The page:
Pnin - first edition cover, 1957
Pnin is the novel that most nearly reflects the life experiences of Nabokov: as an émigré from Russia living in Europe, an immigrant to America, and a professor at an upstate New York college. Pnin and Nabokov are both possessed by an intense nostalgia for the Russia and St Petersburg of their youth, and a revulsion for the totalitarian regime that followed.
Vladimir Nabokov, lepidopterist
The novel also allows Nabokov room to indulge some of his pet peeves, such as psychiatry (Pnin‘s first wife is a psychiatrist). He lampoons the ridiculous investigations that go by the name of research in academia. This novel belongs to the campus genre, but its unique feature is the character of Pnin. The reader will sympathise; Pnin is not a fool but a victim, partly of his own eccentricities and obsessions, and partly of the strange land in which nothing comports with prior expectation.
Thommo & Pamela
There is a rich vein of humour, accompanied by a quiet sadness, and relieved by an optimism nowhere revealed as well as when Pnin meets Victor, the son of his ex-wife. Pnin delicately welcomes him with a football. Without any obligation he is going to take care of Victor's pocket money at the expensive prep school.
Hemjith & KumKum
This novel which Nabokov wrote as a sequence of stories for the New Yorker magazine, beginning in 1953, became a successful English novel when published by Doubleday in 1957. He was writing Lolita during this time, and when that novel came out, Nabokov could give up his teaching at Cornell (aka Waindell) and retire to the Montreux Palace Hotel in Geneva to devote himself to writing, lepidoptery, and composing chess problems, for the rest of his life.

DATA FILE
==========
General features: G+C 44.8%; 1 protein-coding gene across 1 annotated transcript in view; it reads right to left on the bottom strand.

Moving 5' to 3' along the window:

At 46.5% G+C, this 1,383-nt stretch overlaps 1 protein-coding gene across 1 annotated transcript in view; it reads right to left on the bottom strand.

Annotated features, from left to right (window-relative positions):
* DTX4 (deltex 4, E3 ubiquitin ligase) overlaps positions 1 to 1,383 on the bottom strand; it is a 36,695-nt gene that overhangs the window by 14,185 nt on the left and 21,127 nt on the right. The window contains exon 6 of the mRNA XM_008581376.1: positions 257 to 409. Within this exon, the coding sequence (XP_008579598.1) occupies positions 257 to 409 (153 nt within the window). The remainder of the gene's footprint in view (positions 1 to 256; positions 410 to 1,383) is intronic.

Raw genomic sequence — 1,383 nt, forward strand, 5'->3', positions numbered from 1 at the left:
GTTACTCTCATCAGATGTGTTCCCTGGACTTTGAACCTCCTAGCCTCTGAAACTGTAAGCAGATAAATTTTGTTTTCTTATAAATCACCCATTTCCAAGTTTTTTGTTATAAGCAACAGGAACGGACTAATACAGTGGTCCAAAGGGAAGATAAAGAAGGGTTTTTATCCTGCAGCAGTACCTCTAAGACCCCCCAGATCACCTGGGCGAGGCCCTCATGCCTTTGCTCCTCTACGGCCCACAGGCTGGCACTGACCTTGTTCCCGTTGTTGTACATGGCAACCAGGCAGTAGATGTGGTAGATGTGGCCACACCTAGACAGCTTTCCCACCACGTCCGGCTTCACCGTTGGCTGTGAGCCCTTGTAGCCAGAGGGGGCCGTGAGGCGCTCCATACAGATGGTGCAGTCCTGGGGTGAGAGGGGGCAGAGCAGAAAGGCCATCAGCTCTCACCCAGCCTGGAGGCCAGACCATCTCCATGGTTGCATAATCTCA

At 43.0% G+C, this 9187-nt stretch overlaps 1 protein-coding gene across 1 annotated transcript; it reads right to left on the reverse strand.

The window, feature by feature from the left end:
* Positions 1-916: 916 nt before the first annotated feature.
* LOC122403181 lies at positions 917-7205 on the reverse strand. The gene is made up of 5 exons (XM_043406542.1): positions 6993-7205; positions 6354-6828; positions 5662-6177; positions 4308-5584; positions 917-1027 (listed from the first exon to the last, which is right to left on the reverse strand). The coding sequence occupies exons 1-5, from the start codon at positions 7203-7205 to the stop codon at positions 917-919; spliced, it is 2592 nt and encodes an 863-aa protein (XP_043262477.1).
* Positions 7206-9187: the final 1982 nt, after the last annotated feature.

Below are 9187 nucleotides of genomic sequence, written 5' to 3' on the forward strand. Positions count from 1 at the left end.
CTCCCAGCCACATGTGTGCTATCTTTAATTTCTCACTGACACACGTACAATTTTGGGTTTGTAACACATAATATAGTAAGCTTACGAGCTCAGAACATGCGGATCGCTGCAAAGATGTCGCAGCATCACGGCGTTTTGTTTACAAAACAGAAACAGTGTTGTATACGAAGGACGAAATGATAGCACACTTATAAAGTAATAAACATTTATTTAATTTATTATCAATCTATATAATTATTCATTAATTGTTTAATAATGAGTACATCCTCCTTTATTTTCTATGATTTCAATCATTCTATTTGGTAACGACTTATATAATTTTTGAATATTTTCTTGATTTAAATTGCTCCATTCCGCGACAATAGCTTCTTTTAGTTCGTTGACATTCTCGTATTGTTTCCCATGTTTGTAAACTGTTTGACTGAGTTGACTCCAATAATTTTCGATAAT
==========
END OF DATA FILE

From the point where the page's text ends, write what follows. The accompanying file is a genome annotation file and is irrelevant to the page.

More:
Hemjith & Shoba
There are many memorable quotes:
Some people – and I am one of them – hate happy ends. We feel cheated. Harm is the norm. Doom should not jam.
There is an old American saying ‘He who lives in a glass house should not try to kill two birds with one stone.’
Why not leave their private sorrows to people? Is sorrow not, one asks, the only thing in the world people really possess?
No jewels, save my eyes, do I own, but I have a rose which is even softer than my rosy lips.
The evolution of sense is, in a sense, the evolution of nonsense.
I do not understand what is advertisement and what is not advertisement.
Joe, Pamela, Priya, Thommo, Hemjith (seated) Sunil, KumKum, Shoba, Zakia